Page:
Finishing the Australian Women Writers Reading Challenge 2012
I decided to embrace the challenge wholeheartedly, and choose the option of reading ten books and giving a lengthy review of four. As I have some free time, I reviewed rather more. A list of links is below.
The books I tried to finish were:
- A river not yet tamed, by Nancy Cato. (Lengthy review)
- Cocaine blues, by Kerry Greenwood (Book club discussion questions)
- The Magicians Guild, by Tracy Cavanagh (Gave it up after chapter 7, review at the tail end of this post)
- The County Cookbook, by Belinda Jeffrey (Lengthy review).
- The Autumn Castle, by Kim Wilkins (Lengthy review)
- My Country and other poems by Dorothea Mackellar (Lengthy Review)
- Great Australian Women by Susanna de Vries (Lengthy Review)
- Who Killed Angelique by Emma Darcy (Brief review)
- The Dawn by Louisa Lawson (Lengthy Review)
- Goodnight, mice! by Judy Watson (Brief review in my December journal post, coming up in January 2013.)
- Dot and the Kangaroo by Ethel C. Pedley (Discussion questions coming up in a later post).
Links to the various books are in the reviews, except Dot and the Kangaroo. The Library
Service doesn’t have a copy of this, but it’s available from Project Gutenberg in various formats. Here’s the html.
Planned and borrowed, but not read.
- First Australians: An Illustrated History by Rachel Perkins and Marcia Langton
- First man of Rome, by Colleen McCullogh.
I decided to chose authors whom I had not read before. I didn’t stick to that perfectly, because it’s all but impossible to grow up in Australia and not read some of Dorothea Mackellar’s verse. I also think I read The thorn birds when I was a child. I didn’t want to just read a series by an author, so there are no repeated authors.
What I wenjoyed most about this challenge is the way it made me move some things which had been sitting at the mid-level in my “to be read” list up to the top. I’ve been meaning to read The Dawn, Cocaine blues and All the rivers run (Which starts with A river not yet tamed) for a few years now. Now, I didn’t particularly enjoy the later two, but the challenge was great in getting me to put aside things I’d just become aware of, and instead get stuck into the midlist which I’d been keeping around forever.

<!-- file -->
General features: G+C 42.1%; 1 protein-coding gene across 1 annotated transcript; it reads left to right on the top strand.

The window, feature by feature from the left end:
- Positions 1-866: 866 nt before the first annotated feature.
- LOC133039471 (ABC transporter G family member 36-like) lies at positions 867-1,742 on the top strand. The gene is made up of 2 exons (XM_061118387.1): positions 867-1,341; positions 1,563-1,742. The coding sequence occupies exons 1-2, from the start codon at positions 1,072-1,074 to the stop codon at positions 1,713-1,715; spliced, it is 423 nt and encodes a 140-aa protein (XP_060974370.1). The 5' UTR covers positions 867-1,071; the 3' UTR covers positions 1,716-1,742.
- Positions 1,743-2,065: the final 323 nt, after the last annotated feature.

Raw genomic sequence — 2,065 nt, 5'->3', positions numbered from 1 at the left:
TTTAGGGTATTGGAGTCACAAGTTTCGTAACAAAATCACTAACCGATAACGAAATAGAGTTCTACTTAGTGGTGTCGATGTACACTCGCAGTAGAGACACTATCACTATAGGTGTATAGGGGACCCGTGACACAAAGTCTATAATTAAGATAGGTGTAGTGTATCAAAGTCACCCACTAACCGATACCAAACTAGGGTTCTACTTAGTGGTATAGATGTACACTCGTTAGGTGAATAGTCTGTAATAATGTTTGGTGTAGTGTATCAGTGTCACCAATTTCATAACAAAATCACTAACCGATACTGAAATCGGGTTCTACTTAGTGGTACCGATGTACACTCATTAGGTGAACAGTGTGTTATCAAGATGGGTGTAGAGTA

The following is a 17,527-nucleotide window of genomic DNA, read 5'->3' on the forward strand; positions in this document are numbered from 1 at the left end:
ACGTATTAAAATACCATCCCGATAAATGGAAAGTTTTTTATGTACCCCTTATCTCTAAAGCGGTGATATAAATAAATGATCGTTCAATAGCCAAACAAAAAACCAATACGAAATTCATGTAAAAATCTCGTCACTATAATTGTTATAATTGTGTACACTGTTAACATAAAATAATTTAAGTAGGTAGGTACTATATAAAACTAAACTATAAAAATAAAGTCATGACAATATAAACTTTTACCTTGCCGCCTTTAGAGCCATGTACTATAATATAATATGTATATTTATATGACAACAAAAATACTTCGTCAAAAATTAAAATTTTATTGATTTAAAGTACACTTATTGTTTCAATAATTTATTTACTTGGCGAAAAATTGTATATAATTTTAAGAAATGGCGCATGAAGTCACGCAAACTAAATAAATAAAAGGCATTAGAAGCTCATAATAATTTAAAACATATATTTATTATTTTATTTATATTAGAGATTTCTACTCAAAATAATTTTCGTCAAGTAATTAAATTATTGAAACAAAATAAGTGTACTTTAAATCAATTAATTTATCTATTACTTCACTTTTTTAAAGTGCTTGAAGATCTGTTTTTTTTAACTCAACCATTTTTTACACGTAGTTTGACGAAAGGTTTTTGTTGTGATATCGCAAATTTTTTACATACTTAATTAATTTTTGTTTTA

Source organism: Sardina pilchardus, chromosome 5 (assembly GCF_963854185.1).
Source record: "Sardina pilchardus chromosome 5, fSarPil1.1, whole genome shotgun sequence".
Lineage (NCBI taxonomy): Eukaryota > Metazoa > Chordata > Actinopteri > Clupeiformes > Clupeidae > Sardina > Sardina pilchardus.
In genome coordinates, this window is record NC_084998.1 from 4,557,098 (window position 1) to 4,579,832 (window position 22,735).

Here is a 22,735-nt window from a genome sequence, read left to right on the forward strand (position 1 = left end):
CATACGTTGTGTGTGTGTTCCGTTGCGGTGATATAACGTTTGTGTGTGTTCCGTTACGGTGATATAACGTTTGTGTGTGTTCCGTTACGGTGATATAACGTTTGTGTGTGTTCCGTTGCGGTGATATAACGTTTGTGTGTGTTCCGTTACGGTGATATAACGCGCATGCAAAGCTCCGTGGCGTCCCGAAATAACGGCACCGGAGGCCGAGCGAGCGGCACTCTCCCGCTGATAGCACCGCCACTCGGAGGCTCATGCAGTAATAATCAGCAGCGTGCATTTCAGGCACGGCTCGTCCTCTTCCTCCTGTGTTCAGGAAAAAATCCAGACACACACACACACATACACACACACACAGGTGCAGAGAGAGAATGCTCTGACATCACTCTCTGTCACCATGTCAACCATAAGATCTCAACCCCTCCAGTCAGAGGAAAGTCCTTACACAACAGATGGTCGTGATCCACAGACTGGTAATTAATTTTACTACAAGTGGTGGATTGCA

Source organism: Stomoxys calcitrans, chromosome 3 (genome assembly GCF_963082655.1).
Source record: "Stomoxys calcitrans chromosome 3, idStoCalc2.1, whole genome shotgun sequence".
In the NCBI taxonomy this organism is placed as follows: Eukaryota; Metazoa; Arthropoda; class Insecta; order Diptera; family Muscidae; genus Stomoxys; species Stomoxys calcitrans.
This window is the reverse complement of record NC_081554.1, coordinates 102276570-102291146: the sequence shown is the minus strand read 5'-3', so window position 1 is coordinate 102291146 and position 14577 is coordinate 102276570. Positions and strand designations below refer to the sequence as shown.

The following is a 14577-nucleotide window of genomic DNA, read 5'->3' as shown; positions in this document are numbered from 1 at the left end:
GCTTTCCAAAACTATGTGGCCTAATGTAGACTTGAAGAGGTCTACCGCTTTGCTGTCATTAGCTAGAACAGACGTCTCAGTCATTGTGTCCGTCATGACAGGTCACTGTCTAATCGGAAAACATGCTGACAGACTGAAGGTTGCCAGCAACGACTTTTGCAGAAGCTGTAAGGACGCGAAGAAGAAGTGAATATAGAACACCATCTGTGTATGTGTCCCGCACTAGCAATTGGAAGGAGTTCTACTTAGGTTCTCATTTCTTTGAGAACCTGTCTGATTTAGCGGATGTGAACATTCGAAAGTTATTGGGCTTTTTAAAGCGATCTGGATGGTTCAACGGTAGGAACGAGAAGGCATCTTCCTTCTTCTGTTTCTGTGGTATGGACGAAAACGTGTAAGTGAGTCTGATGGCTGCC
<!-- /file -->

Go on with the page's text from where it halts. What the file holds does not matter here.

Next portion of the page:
In terms of the fiction, I don’t think I heard a distinctly Australian, female writer “voice”, so I don’t think that for me, the writer being Australian and female is necessarily an appeal factor for me, in the same way that “books with magic in them” for example, is an appeal factor. In the non-fiction, though, I really enjoyed the works, and I thought the authors captured the experience of Australian women, at their time and in their various economic stations, really clearly. I’ll probably read similar things in future, although I’ve discovered I far prefer urban, historical, Australian, Female writers to rural ones.
I’ll be back for Challenge 2013, although I’ll be breaking my rules on rereading authors, and I’ll try more modern books. Also, I may drop back from 10 to 6, which I know I can comfortably complete. Kirsty over at Reading Sheilas is recording Mary Fortune, and I’m quite keen to listen to that. I’d like to get through the two that I took out but didn’t get around to. So that’s 3. Add some Kylie Chan and I’m almost there, particularly if I read a couple.